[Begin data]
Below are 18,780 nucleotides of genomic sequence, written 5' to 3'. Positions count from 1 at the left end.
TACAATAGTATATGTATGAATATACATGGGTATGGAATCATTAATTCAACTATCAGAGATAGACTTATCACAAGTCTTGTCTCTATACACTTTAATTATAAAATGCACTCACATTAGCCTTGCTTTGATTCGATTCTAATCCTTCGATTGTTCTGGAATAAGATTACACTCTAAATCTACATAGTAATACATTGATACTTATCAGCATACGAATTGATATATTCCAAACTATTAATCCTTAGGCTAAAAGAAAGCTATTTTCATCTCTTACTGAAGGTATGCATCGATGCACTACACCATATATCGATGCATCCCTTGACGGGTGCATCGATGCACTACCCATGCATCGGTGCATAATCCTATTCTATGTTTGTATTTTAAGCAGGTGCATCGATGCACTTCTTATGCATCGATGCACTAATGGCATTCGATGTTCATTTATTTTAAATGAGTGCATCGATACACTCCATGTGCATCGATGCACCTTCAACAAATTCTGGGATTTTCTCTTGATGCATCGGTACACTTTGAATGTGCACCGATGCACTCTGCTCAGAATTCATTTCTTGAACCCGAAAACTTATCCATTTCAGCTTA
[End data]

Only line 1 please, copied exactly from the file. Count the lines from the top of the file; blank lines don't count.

Below are 18,780 nucleotides of genomic sequence, written 5' to 3'. Positions count from 1 at the left end.